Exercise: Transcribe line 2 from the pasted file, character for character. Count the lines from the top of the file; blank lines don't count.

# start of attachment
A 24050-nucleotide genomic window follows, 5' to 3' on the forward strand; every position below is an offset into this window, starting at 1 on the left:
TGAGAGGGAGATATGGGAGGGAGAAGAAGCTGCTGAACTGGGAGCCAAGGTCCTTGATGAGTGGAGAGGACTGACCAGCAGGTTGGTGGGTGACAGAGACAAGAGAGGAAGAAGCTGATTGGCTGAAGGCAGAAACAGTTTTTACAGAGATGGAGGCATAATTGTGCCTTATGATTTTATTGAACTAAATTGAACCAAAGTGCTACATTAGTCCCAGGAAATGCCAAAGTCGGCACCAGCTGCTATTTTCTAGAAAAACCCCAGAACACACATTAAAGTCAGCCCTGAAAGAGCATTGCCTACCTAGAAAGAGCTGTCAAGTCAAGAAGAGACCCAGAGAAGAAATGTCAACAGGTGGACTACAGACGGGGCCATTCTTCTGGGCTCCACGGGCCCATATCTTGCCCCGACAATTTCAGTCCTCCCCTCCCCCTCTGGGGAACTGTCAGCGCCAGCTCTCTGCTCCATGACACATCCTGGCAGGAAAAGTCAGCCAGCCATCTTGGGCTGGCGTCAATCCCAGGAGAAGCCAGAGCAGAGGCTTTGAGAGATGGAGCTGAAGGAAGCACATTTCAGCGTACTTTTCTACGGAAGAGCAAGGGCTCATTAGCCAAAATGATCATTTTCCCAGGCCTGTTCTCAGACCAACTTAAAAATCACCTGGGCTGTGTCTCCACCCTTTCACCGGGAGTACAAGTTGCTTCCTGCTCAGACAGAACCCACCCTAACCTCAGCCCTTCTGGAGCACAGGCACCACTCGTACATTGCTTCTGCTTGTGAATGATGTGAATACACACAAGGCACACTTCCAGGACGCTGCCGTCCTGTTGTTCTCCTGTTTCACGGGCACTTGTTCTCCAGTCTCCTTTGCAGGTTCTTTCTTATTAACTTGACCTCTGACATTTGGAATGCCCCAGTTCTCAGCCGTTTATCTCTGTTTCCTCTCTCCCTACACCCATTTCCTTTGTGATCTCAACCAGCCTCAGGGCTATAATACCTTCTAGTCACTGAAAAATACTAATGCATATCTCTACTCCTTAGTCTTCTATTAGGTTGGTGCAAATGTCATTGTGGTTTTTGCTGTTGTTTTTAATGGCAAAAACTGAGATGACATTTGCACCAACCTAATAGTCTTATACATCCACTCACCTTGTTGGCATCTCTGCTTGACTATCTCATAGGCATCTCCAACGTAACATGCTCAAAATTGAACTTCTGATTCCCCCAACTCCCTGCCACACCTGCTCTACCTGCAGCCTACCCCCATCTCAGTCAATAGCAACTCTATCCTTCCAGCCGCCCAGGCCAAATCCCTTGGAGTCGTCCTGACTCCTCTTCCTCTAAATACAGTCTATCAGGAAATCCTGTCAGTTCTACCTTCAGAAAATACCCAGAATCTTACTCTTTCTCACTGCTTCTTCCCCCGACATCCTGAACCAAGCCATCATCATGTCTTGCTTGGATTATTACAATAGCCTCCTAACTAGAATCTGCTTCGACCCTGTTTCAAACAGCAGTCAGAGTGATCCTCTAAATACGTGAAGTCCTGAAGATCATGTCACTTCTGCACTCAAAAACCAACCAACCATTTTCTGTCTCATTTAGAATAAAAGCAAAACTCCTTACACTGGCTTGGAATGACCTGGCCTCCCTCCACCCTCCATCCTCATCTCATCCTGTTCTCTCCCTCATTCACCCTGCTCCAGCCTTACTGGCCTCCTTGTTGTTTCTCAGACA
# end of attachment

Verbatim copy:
TGAGAGGGAGATATGGGAGGGAGAAGAAGCTGCTGAACTGGGAGCCAAGGTCCTTGATGAGTGGAGAGGACTGACCAGCAGGTTGGTGGGTGACAGAGACAAGAGAGGAAGAAGCTGATTGGCTGAAGGCAGAAACAGTTTTTACAGAGATGGAGGCATAATTGTGCCTTATGATTTTATTGAACTAAATTGAACCAAAGTGCTACATTAGTCCCAGGAAATGCCAAAGTCGGCACCAGCTGCTATTTTCTAGAAAAACCCCAGAACACACATTAAAGTCAGCCCTGAAAGAGCATTGCCTACCTAGAAAGAGCTGTCAAGTCAAGAAGAGACCCAGAGAAGAAATGTCAACAGGTGGACTACAGACGGGGCCATTCTTCTGGGCTCCACGGGCCCATATCTTGCCCCGACAATTTCAGTCCTCCCCTCCCCCTCTGGGGAACTGTCAGCGCCAGCTCTCTGCTCCATGACACATCCTGGCAGGAAAAGTCAGCCAGCCATCTTGGGCTGGCGTCAATCCCAGGAGAAGCCAGAGCAGAGGCTTTGAGAGATGGAGCTGAAGGAAGCACATTTCAGCGTACTTTTCTACGGAAGAGCAAGGGCTCATTAGCCAAAATGATCATTTTCCCAGGCCTGTTCTCAGACCAACTTAAAAATCACCTGGGCTGTGTCTCCACCCTTTCACCGGGAGTACAAGTTGCTTCCTGCTCAGACAGAACCCACCCTAACCTCAGCCCTTCTGGAGCACAGGCACCACTCGTACATTGCTTCTGCTTGTGAATGATGTGAATACACACAAGGCACACTTCCAGGACGCTGCCGTCCTGTTGTTCTCCTGTTTCACGGGCACTTGTTCTCCAGTCTCCTTTGCAGGTTCTTTCTTATTAACTTGACCTCTGACATTTGGAATGCCCCAGTTCTCAGCCGTTTATCTCTGTTTCCTCTCTCCCTACACCCATTTCCTTTGTGATCTCAACCAGCCTCAGGGCTATAATACCTTCTAGTCACTGAAAAATACTAATGCATATCTCTACTCCTTAGTCTTCTATTAGGTTGGTGCAAATGTCATTGTGGTTTTTGCTGTTGTTTTTAATGGCAAAAACTGAGATGACATTTGCACCAACCTAATAGTCTTATACATCCACTCACCTTGTTGGCATCTCTGCTTGACTATCTCATAGGCATCTCCAACGTAACATGCTCAAAATTGAACTTCTGATTCCCCCAACTCCCTGCCACACCTGCTCTACCTGCAGCCTACCCCCATCTCAGTCAATAGCAACTCTATCCTTCCAGCCGCCCAGGCCAAATCCCTTGGAGTCGTCCTGACTCCTCTTCCTCTAAATACAGTCTATCAGGAAATCCTGTCAGTTCTACCTTCAGAAAATACCCAGAATCTTACTCTTTCTCACTGCTTCTTCCCCCGACATCCTGAACCAAGCCATCATCATGTCTTGCTTGGATTATTACAATAGCCTCCTAACTAGAATCTGCTTCGACCCTGTTTCAAACAGCAGTCAGAGTGATCCTCTAAATACGTGAAGTCCTGAAGATCATGTCACTTCTGCACTCAAAAACCAACCAACCATTTTCTGTCTCATTTAGAATAAAAGCAAAACTCCTTACACTGGCTTGGAATGACCTGGCCTCCCTCCACCCTCCATCCTCATCTCATCCTGTTCTCTCCCTCATTCACCCTGCTCCAGCCTTACTGGCCTCCTTGTTGTTTCTCAGACA